Someone named Mike sent an email yesterday:
You really macgyvered that situation!
At first I thought it was a typo. But then …
… I realized he’d made a verb out of a proper noun—the name of an old TV series called “MacGyver.” And apparently there’s a 2016 remake of the show, which I wouldn’t have known had I not Googled (you see how I ‘verbed’ that proper noun there).
Here’s the full email:
“Hello, I’m Mike. I read a piece of your writing called ‘Unexpected Serenade’ in Bella Grace magazine at our Borders bookstore in Amherst, NY.”
(The piece he’s referring to was about anticipating a long travel day and determining to make the most of it by doing random acts of kindness, and in the course of the day, getting serenaded by a high school choir.)
Mike’s email continued:
“I want to say that I was very moved by your story since I’m a guitarist when I’m not doing engineering lol. You really pulled a rabbit out of the hat which normally would be just another boring wait at the airport. You really macgyvered that situation!”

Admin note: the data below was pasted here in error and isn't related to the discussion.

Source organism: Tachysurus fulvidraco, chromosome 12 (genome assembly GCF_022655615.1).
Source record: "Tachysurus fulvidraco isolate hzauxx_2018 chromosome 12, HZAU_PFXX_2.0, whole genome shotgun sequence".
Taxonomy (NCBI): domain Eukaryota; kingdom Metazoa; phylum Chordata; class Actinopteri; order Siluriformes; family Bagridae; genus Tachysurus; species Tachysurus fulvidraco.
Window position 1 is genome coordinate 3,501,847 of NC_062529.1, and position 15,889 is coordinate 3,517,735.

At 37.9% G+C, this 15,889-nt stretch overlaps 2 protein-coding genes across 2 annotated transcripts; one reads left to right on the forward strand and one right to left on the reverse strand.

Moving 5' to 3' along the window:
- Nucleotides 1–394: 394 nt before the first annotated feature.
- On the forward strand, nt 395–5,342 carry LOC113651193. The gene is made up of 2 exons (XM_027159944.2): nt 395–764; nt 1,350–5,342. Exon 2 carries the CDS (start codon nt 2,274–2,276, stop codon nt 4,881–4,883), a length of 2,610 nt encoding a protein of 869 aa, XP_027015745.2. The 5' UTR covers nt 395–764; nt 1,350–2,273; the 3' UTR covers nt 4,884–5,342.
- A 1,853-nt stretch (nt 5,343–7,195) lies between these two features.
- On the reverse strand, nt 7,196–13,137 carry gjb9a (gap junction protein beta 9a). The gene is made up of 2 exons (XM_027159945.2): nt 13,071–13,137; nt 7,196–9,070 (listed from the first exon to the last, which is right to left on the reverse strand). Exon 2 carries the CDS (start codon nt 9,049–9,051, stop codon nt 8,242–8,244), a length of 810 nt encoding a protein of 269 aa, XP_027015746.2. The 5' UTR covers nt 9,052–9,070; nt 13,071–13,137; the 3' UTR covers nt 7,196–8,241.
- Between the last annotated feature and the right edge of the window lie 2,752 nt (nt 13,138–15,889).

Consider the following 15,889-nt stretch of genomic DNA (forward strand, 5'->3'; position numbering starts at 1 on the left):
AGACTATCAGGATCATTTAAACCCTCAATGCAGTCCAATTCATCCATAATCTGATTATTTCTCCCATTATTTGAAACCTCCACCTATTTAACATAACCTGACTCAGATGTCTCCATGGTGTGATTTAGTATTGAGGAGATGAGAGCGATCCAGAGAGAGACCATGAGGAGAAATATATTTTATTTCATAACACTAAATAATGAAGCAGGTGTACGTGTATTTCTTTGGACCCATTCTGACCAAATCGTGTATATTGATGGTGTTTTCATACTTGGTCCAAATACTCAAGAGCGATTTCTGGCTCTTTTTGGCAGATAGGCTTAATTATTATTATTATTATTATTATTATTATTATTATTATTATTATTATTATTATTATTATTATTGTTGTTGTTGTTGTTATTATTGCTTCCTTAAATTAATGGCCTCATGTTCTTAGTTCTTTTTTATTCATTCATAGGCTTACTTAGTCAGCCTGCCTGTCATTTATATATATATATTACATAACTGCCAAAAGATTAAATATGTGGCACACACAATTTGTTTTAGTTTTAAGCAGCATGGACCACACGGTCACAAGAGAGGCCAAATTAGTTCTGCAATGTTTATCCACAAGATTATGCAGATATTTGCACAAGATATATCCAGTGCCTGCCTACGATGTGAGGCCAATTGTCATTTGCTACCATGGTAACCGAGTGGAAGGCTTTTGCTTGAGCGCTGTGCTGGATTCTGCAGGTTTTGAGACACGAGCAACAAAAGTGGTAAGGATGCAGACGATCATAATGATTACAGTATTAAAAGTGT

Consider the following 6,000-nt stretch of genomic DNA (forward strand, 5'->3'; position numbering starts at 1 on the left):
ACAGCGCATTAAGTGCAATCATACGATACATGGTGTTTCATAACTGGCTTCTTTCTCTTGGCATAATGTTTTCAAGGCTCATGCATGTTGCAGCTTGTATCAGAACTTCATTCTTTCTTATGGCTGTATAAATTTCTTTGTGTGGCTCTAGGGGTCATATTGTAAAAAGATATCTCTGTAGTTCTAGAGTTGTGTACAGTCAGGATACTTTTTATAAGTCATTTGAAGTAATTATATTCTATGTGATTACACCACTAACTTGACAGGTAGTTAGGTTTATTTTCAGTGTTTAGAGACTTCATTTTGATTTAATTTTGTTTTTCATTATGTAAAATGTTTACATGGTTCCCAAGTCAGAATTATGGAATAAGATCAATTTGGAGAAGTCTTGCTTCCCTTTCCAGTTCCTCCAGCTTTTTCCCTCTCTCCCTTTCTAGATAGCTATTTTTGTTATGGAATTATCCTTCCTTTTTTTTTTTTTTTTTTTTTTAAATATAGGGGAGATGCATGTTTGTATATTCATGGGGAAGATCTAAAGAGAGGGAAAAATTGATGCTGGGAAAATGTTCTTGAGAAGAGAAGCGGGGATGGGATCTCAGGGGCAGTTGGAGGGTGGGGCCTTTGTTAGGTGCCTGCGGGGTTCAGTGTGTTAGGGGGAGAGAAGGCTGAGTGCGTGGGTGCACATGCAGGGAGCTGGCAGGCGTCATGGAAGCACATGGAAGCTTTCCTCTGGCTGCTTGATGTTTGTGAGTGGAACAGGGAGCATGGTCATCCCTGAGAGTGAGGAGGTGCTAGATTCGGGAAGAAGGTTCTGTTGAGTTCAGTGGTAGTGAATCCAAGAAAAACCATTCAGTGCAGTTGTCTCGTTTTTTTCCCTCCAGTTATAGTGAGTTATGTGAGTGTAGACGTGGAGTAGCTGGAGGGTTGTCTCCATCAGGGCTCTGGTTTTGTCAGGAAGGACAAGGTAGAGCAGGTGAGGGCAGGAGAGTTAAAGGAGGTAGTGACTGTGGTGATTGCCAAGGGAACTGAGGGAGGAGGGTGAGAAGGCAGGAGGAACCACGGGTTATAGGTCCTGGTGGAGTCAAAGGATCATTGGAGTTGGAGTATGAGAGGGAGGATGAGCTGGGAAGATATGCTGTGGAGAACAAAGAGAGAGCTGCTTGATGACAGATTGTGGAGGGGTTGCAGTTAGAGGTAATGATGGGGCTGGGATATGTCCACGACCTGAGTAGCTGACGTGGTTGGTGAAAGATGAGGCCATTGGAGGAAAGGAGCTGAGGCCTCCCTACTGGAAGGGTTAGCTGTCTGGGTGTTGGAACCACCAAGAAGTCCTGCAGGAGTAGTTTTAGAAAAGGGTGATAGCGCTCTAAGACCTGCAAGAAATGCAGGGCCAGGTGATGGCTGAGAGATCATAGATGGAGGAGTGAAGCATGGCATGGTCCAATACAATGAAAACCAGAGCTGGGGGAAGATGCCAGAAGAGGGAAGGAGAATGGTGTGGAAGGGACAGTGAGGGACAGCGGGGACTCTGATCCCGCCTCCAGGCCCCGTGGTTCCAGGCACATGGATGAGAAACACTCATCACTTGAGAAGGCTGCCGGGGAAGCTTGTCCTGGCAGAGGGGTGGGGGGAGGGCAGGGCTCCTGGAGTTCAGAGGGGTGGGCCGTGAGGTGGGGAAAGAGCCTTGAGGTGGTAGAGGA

The fictitious MacGyver had an extraordinary knack for unconventional problem solving: “If you hear people say they ‘MacGyvered’ something, it means they came up with a creative solution, possibly using everyday items such as duct tape or a Swiss Army knife.”
Mike’s comment is one of the most unique compliments I’ve ever received. And on National Compliment Day, which just so happens to have been yesterday, January 24th.
I love this ancient proverb:
Death and life are in the power of the tongue, and those who love it will eat its fruit. – Proverbs 18:21
We humans have the power to speak life and courage to each other. Or we can speak death and hopelessness—our words are that brawny.
(Have you ever thought about how none of the rest of God’s creation has this capacity?)
What if we took advantage of our powers for the good? What if we spoke kindness and hope and courage into someone’s life today?
And what if we got into the habit of doing that on all the other 364 non-National Compliment Days of the year?
Thank you, Mike, from Amherst, NY.
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